Syrian President Bashar Assad told Al-Manar TV on Thursday that “there is pressure by the people to open a new front on the Golan.”

“Even among the Arab world there is a clear readiness to join the fight against Israel,” he added in his interview with the Hezbollah TV station.

Assad stated that Hezbollah is involved in fighting the Israeli enemy and its agents in Syria and Lebanon, according to the text of the interview on the Al-Manar website. He attributed the failure of the Syrian opposition to its dependence on outside funding and said that it failed to create a real rift in the country.

Assad also said that he sees the balance of power in Syria shifting to the government’s side. And this despite the fact that the “terrorists” – how Assad refers to the rebels – are smuggling fighters and weapons through all of the borders.

In relation to Israel, he said, “If we want to respond to Israel, the response must be strategic.”

Earlier on Thursday, Lebanese newspaper al-Akhbar quoted Assad as saying that Syria had already received the first shipment of Russian antiaircraft S-300 rockets.

Speaking about the delivery of the S-300 to Syria, Assad told Al-Manar that Russia is “committed to the deal and neither [Prime Minister Binyamin] Netanyahu’s visit nor the current crisis will influence the importing of arms.”

“The contracts with Russia are not linked to the crisis and Russia is committed to implementing these contracts,” he said. “Everything we have agreed on with Russia will take place, and part of it has already taken place.”

More of the missiles would arrive soon, he was quoted as saying.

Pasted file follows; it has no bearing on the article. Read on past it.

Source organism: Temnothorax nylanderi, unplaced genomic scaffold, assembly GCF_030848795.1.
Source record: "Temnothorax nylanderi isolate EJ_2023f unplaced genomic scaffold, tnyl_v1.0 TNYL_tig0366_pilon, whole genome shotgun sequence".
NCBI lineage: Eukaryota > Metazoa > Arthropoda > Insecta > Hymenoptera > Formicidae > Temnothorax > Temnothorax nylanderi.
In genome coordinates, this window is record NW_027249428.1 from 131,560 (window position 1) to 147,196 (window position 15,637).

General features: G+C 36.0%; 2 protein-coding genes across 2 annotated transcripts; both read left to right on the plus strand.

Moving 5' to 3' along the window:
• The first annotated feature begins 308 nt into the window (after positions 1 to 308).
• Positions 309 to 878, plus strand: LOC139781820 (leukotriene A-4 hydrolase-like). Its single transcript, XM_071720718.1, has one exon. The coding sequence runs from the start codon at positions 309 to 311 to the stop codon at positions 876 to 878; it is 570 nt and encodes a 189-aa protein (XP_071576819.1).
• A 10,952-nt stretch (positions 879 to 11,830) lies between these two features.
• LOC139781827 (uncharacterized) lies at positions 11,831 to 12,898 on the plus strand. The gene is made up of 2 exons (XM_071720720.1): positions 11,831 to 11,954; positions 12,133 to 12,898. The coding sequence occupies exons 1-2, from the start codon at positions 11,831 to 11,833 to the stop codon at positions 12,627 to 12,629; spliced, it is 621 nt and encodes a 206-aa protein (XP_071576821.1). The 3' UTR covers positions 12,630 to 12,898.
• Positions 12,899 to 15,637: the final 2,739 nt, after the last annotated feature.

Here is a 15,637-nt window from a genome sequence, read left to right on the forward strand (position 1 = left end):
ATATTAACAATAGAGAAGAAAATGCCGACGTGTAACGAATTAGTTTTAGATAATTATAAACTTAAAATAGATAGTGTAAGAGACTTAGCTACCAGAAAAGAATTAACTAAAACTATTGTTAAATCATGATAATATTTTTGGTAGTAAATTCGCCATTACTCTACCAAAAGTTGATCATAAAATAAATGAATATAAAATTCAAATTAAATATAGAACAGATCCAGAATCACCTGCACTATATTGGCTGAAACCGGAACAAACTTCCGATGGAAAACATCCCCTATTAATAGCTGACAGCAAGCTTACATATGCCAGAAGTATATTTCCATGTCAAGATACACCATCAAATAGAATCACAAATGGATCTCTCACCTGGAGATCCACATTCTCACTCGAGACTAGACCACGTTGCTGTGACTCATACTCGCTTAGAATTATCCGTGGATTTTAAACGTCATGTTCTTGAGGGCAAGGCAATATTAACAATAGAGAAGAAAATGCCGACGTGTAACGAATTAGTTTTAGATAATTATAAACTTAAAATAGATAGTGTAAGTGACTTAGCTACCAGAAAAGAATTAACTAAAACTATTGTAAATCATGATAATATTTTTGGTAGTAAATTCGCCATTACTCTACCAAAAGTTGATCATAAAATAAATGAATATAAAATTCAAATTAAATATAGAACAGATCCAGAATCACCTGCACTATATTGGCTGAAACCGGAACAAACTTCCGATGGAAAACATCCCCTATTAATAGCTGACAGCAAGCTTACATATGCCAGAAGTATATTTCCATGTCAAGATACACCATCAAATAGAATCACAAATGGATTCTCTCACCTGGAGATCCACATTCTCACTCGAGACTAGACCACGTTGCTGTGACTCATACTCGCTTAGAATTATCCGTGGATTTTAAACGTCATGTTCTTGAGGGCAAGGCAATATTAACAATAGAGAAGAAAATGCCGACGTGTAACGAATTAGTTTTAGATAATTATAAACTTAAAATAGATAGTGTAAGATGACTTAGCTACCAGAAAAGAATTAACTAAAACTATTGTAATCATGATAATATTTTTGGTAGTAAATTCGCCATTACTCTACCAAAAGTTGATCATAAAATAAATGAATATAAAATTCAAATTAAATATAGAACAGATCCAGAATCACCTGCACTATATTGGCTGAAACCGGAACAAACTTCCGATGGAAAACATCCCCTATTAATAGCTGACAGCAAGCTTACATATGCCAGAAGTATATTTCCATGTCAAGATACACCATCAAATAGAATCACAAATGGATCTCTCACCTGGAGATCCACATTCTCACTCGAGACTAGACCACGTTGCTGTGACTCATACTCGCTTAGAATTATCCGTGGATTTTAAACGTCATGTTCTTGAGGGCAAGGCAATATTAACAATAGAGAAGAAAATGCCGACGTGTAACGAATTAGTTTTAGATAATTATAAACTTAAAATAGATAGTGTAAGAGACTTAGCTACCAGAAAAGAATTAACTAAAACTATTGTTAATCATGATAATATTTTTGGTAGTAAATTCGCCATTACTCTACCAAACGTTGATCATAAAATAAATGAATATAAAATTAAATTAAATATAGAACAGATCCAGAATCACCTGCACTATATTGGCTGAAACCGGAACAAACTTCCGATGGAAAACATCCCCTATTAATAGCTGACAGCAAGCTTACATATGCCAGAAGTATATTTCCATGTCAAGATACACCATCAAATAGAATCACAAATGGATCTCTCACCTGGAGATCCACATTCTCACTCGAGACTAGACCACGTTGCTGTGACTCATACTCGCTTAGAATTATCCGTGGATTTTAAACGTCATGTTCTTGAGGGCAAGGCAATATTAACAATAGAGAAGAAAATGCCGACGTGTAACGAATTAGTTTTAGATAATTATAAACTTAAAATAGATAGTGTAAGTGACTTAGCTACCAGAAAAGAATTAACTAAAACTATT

A source close to Russia’s Defense Ministry said there had been a “bank transfer” in connection with the S-300 transaction, but that Russian banks were becoming increasingly nervous about dealing with Assad.

Israel spoke with Russia on Thursday morning amid reports that Assad’s forces had received a shipment of S- 300 missiles from Moscow.

Jerusalem has yet to confirm the arrival of the missiles, which have a 200-km. range with the capacity to hit planes in northern Israel. It would create a no-fly zone that would make it impossible for the Israel Air Force to operate along the Syrian and Lebanese border, precisely at a moment when both countries are more volatile.

Israel is investigating the report, while Channels 2 and 10 reported they did not believe the missiles had arrived.

Netanyahu personally asked Russian President Vladimir Putin not to deliver the missiles when he visited Moscow earlier this month.

On Thursday morning, Strategic Affairs Minister Yuval Steinitz held a prearranged meeting with Russian Ambassador to Israel Sergey Yakovlevich and raised the issue of the S-300s.

Russia has maintained that the missiles are defensive and are needed by Assad’s forces in their battle against rebel groups in that country. On Wednesday, Steinitz said the missiles could also be used as offensive weapons.

At the end of Steinitz’s meeting with Yakovlevich, his office said that the men discussed bilateral and strategic issues in the region. They agreed that Israel and Russia would “maintain an ongoing dialogue and cooperate,” his office said.

Steinitz’s office released the positive message, even though Russia had announced only on Tuesday that it intended to ship the S- 300 to Syria.